Solomon Peña, a former Republican candidate for state office in New Mexico, has been arrested after a string of recent shootings targeting the homes of elected Democratic officials in the state. Peña is suspected of orchestrating the attacks.
The incidents in New Mexico came amid other politically motivated violence in the U.S. following the November election, including the assault on then-Speaker Nancy Pelosi’s (D-Calif.) husband.
The shootings and subsequent arrest of Peña reverberated through state and national politics, leaving many to wonder just who Peña is.
Peña ran for the state legislature, refused to concede
Peña launched a campaign for the New Mexico legislature in the 2022 midterms, challenging Democratic incumbent Rep. Miguel Garcia. Democrats control both chambers of the legislature and the governor’s mansion in New Mexico.
Peña had served nearly seven years in prison after being convicted in 2008 of stealing goods in a “smash and grab scheme,” according to CNN affiliate KOAT.
His opponent Garcia attempted to get Peña removed from the ballot before the election, saying his status as an ex-felon should have prevented him from running in the state. A state court cleared Peña to be able to run in the election, according to KOAT.
Peña lost the race handily, receiving just 26 percent of the vote.
Peña tweeted after the election that he “never conceded” his race against Garcia and was “researching” his options. Peña leaned into the rhetoric of right-wing candidates who have challenged election results since former President Trump and his supporters launched attacks against the results of the 2020 election, calling into question the integrity of the country’s voting systems.
Beyond launching a social media campaign claiming that he was not conceding his election to Garcia, Peña took it upon himself to compile and present evidence of what he said was clear election fraud.
Allegedly, Peña personally approached local and state officials with claims of election fraud after his defeat and before the shootings. He approached a legislator and county commissioners at their homes with paperwork that he said was evidence of fraud, according to police.
One of the houses where he delivered the paperwork was that of Bernalillo County Commissioner Adriann Barboa, which had shots fired at it weeks later.
Peña’s support of Trump and election denialism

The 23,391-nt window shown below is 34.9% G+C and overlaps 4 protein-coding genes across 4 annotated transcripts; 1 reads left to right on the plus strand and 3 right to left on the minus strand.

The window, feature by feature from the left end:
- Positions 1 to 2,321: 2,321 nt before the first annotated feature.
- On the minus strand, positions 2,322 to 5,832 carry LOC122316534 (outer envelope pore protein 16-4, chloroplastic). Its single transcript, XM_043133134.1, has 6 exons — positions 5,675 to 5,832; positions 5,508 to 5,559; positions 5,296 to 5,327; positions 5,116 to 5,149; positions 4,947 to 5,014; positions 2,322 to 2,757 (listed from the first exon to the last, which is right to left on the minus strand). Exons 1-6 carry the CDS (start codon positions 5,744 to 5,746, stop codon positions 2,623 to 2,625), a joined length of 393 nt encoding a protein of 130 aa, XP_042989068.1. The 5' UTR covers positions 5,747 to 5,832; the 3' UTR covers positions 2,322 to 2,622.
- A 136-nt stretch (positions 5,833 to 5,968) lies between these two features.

After Trump formally announced his 2024 bid for the White House, Peña took to Twitter to voice his support for the former president’s third campaign. Posed in a red “Make America Great Again” sweatshirt, Peña stands next to two Trump flags and says in the tweet: “Trump just announced for 2024. I stand with him.”
Peña latched onto the rhetoric of right-wingers who challenged election results all across the country. In a reply to a tweet from House Democratic Leader Hakeem Jeffries (N.Y.), Peña outlined his belief that “New Mexico elections are absolutely rigged.”
“And we will pursue justice,” he said.
“When we finally defeat the rigged NM elections, oh, the hero I will be! MAGA nation 4ever!” he said in another tweet on Jan. 9.
The four shootings at the homes of state officials
Between Dec. 4 and Jan. 4, there were four separate shootings at the homes of four different state and local officials. On top of the shots fired at Barboa’s home, which happened on Dec. 4, shots were also fired at the home of incoming state House Speaker Javier Martinez (D) on Dec. 8; then-Bernalillo Commissioner Debbie O’Malley on Dec. 11; and state Sen. Linda Lopez on Jan. 3, according to police.
Peña was arrested in Albuquerque on Monday.
After police told reporters that Peña was the believed “mastermind” behind the shootings, Albuquerque Mayor Tim Keller said the investigation confirmed that the shootings were politically motivated.
An arrest warrant for Peña concluded that there was probable cause to believe that after he lost his election in November, he paid four men and provided them with firearms to commit the shootings at the four homes. It also concludes that Peña personally participated in at least one of the shootings.
“Solomon intended to serious injury (sic) or cause death to occupants inside their homes,” the warrant concluded.
Peña was arrested on preliminary charges of felon in possession of a firearm; attempted aggravated battery with a deadly weapon; criminal solicitation; and four counts each of shooting at an occupied dwelling, shooting at or from a motor vehicle, and conspiracy.